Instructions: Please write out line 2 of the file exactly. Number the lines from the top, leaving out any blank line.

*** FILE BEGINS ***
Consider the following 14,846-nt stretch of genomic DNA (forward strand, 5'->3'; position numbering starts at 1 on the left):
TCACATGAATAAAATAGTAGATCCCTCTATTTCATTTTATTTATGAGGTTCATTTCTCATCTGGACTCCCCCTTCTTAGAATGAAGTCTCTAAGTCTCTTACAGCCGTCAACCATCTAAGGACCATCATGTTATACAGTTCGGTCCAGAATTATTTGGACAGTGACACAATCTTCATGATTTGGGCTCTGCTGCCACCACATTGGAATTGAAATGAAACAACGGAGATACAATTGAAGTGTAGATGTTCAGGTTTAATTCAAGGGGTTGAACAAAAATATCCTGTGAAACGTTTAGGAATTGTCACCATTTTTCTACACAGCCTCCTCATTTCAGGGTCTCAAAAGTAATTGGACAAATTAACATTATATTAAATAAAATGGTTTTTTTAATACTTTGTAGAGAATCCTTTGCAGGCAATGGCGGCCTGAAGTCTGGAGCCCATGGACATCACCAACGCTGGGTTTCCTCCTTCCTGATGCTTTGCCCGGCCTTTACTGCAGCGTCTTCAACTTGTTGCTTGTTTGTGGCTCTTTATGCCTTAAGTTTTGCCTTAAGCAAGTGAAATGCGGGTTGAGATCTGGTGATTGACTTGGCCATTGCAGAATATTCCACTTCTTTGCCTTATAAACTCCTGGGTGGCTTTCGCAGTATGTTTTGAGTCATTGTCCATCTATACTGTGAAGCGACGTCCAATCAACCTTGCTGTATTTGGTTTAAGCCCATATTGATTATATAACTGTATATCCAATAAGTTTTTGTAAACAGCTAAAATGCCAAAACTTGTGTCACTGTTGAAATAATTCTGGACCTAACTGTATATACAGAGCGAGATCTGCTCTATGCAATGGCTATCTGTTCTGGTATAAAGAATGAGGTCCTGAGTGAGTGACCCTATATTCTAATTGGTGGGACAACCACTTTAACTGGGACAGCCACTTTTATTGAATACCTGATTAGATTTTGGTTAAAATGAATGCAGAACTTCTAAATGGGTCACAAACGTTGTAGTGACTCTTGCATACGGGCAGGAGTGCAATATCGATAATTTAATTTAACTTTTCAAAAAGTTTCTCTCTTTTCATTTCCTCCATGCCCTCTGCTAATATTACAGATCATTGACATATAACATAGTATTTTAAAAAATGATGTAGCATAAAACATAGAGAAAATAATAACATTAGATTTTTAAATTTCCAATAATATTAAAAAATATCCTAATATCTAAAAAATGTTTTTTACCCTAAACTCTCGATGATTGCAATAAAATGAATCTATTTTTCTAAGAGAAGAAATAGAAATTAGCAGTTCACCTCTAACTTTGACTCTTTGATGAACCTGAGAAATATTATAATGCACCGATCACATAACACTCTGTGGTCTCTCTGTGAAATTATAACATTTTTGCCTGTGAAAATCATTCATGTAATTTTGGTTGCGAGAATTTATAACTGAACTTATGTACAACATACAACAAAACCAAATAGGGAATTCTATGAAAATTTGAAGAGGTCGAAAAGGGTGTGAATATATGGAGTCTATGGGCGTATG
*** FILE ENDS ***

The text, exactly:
TCACATGAATAAAATAGTAGATCCCTCTATTTCATTTTATTTATGAGGTTCATTTCTCATCTGGACTCCCCCTTCTTAGAATGAAGTCTCTAAGTCTCTTACAGCCGTCAACCATCTAAGGACCATCATGTTATACAGTTCGGTCCAGAATTATTTGGACAGTGACACAATCTTCATGATTTGGGCTCTGCTGCCACCACATTGGAATTGAAATGAAACAACGGAGATACAATTGAAGTGTAGATGTTCAGGTTTAATTCAAGGGGTTGAACAAAAATATCCTGTGAAACGTTTAGGAATTGTCACCATTTTTCTACACAGCCTCCTCATTTCAGGGTCTCAAAAGTAATTGGACAAATTAACATTATATTAAATAAAATGGTTTTTTTAATACTTTGTAGAGAATCCTTTGCAGGCAATGGCGGCCTGAAGTCTGGAGCCCATGGACATCACCAACGCTGGGTTTCCTCCTTCCTGATGCTTTGCCCGGCCTTTACTGCAGCGTCTTCAACTTGTTGCTTGTTTGTGGCTCTTTATGCCTTAAGTTTTGCCTTAAGCAAGTGAAATGCGGGTTGAGATCTGGTGATTGACTTGGCCATTGCAGAATATTCCACTTCTTTGCCTTATAAACTCCTGGGTGGCTTTCGCAGTATGTTTTGAGTCATTGTCCATCTATACTGTGAAGCGACGTCCAATCAACCTTGCTGTATTTGGTTTAAGCCCATATTGATTATATAACTGTATATCCAATAAGTTTTTGTAAACAGCTAAAATGCCAAAACTTGTGTCACTGTTGAAATAATTCTGGACCTAACTGTATATACAGAGCGAGATCTGCTCTATGCAATGGCTATCTGTTCTGGTATAAAGAATGAGGTCCTGAGTGAGTGACCCTATATTCTAATTGGTGGGACAACCACTTTAACTGGGACAGCCACTTTTATTGAATACCTGATTAGATTTTGGTTAAAATGAATGCAGAACTTCTAAATGGGTCACAAACGTTGTAGTGACTCTTGCATACGGGCAGGAGTGCAATATCGATAATTTAATTTAACTTTTCAAAAAGTTTCTCTCTTTTCATTTCCTCCATGCCCTCTGCTAATATTACAGATCATTGACATATAACATAGTATTTTAAAAAATGATGTAGCATAAAACATAGAGAAAATAATAACATTAGATTTTTAAATTTCCAATAATATTAAAAAATATCCTAATATCTAAAAAATGTTTTTTACCCTAAACTCTCGATGATTGCAATAAAATGAATCTATTTTTCTAAGAGAAGAAATAGAAATTAGCAGTTCACCTCTAACTTTGACTCTTTGATGAACCTGAGAAATATTATAATGCACCGATCACATAACACTCTGTGGTCTCTCTGTGAAATTATAACATTTTTGCCTGTGAAAATCATTCATGTAATTTTGGTTGCGAGAATTTATAACTGAACTTATGTACAACATACAACAAAACCAAATAGGGAATTCTATGAAAATTTGAAGAGGTCGAAAAGGGTGTGAATATATGGAGTCTATGGGCGTATG